Maybe You Shouldn't Invest in a 401(k) After All
A new study reveals a huge number of Americans are tapping retirement plans for reasons that have nothing to do with their golden years
Richard Eisenberg is the senior Web editor of the Money & Security and Work & Purpose channels of Next Avenue. Follow Richard on Twitter @richeis315.
But I’m now starting to think too many of the 51 million Americans who are investing in 401(k) plans shouldn’t be. Maybe you’re one of them.
How Employees Drain Their 401(k)s
The problem is that, according to just-released research from HelloWallet, a financial advisory firm based in Washington, D.C., a large and growing number of employees — one in four 401(k) participants — are breaking into their retirement accounts to use the money for financial emergencies and other purposes.
(MORE: Watch Out: Your 401(k) Is Being Targeted)
They’re making hardship withdrawals, cashing out of their plans entirely when leaving their jobs and taking out 401(k) loans. Employees are tapping these funds typically to douse the flames when an unexpected emergency has set their finances on fire. As a result, they could be putting their financial future at risk.
In retirement parlance, each of these moves is known as a 401(k) breach.
More than 25 percent of employees using 401(k) plans have taken money out of them for “non-retirement spending needs” — amounting to more than $70 billion in annual withdrawals, the study says. (I’m a little suspect of that $70 billion figure, but the trend is undeniable.)
The Employee Benefit Research Institute says 21 percent of all 401(k) participants eligible for loans took one in 2011, up from 18 percent in 2008. (The average unpaid balance: $7,027.) And an Aon Hewitt study found that roughly one-third of employees in their 50s and 60s with 401(k)s cash out of the plans when they change jobs.
Midlife Employees Tap Plans the Most
Workers between age 40 and 59 are the ones most likely to tap their 401(k)s through withdrawals, cash outs and loans, according to HelloWallet.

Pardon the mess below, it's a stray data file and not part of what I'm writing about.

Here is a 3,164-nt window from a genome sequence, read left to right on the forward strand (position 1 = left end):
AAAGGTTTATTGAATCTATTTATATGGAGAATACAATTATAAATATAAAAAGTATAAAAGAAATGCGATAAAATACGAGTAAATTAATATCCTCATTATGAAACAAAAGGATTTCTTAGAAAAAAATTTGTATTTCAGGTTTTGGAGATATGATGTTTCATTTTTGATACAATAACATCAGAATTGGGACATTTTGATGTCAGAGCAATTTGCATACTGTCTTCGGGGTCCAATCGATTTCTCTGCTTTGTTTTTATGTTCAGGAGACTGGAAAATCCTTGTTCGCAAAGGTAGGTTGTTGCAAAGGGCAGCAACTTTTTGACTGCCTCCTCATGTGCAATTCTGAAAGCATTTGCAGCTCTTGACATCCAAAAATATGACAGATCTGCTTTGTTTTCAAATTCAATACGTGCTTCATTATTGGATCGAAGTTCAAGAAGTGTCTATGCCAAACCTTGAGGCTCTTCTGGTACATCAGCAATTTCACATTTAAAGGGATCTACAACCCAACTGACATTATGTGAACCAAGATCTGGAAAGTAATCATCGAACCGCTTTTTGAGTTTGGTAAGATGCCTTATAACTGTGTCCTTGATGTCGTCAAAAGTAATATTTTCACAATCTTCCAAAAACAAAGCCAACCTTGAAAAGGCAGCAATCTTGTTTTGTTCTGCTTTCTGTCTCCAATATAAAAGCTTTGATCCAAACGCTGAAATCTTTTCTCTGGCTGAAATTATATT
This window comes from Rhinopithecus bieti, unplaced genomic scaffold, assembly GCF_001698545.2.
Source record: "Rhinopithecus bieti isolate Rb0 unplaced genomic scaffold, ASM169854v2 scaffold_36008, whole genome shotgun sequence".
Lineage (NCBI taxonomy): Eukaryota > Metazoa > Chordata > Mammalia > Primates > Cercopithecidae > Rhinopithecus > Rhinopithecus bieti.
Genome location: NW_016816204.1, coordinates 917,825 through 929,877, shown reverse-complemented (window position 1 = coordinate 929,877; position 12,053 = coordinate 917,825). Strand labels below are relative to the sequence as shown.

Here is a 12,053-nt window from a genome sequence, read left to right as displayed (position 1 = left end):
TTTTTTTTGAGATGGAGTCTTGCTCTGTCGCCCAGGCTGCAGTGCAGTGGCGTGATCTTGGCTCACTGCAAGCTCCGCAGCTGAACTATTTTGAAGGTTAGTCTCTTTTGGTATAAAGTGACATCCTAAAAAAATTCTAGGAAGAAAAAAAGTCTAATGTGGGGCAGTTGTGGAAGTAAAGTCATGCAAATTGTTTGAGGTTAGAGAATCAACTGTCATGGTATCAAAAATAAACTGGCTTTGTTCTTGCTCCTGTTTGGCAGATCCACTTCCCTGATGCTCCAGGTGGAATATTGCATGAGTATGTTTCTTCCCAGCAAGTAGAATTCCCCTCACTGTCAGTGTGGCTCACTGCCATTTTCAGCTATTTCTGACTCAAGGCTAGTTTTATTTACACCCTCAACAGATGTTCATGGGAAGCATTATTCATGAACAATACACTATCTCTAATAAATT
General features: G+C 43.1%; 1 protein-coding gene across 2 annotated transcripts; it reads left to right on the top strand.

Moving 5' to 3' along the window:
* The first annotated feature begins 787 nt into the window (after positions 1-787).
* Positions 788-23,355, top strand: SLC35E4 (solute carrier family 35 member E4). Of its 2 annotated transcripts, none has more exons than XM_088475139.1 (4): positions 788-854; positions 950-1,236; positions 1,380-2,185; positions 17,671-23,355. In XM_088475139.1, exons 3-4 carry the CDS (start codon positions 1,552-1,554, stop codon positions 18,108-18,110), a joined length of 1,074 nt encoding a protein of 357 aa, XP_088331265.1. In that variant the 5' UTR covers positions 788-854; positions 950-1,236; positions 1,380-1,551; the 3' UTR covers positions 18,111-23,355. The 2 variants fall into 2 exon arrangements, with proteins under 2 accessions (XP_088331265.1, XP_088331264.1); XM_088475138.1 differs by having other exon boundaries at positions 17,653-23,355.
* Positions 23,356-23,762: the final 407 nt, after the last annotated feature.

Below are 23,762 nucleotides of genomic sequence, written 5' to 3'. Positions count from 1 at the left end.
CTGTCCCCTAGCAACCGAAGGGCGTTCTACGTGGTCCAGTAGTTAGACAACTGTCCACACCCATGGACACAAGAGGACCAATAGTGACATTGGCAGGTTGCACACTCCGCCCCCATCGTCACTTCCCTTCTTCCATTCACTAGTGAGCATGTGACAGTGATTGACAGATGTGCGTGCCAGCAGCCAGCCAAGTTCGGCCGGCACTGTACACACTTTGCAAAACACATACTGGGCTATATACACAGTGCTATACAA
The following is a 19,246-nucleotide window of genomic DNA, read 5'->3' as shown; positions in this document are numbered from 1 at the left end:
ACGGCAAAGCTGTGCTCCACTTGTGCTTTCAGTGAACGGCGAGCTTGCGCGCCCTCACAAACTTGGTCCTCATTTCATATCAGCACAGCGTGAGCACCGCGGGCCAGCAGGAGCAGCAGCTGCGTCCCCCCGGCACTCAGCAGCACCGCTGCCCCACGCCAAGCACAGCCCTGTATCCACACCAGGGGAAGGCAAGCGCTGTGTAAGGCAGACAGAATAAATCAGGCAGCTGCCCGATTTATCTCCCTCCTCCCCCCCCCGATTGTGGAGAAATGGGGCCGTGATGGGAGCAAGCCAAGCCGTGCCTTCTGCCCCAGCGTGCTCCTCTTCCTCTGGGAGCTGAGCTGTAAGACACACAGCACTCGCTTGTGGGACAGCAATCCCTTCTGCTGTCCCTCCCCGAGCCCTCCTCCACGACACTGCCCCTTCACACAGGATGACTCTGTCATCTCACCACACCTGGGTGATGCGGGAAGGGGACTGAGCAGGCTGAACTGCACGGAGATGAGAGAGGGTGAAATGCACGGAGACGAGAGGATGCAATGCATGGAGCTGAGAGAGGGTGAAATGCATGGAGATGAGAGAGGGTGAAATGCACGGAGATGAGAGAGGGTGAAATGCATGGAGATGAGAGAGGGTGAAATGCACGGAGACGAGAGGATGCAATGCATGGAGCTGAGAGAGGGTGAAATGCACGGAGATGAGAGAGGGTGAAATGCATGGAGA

(MORE: Is Borrowing From Your 401(k) a Good Idea?)
“They have the most intense financial pressures, with mortgages, credit card debt and maybe kids in college,” says Matt Fellowes, founder and chief executive of HelloWallet. “When they run into unexpected expenses, it’s a big shock to their financial system. You can roll with the punches when you’re in your 20s or 30s. But by the time you’re in your 40s or 50s, there’s not a lot of room for error.”
It isn’t that 401(k) breachers are looking at their retirement plans as piñatas they can empty at will.
The Root Cause of Breaking Into 401(k)s
The problem, Fellowes says, is that many have failed to create emergency savings funds outside of work, so they resort to their retirement plans to handle life’s unforeseen blows.
“If a household lacks emergency savings, they have twice the probability of breaching their balances, compared to households that have sufficient emergency savings,” the HelloWallet study says.
Workers are up to six times more likely to take out a loan against their plan balance if they lack emergency savings. “But if people build up emergency savings effectively and budget their money, the need to take out 401(k) loans will be substantially reduced,” Fellowes says.
Not surprisingly, lower-income employees are the most likely to pull money out of their 401(k)s, since they’re the ones in greatest danger of needing cash for an emergency.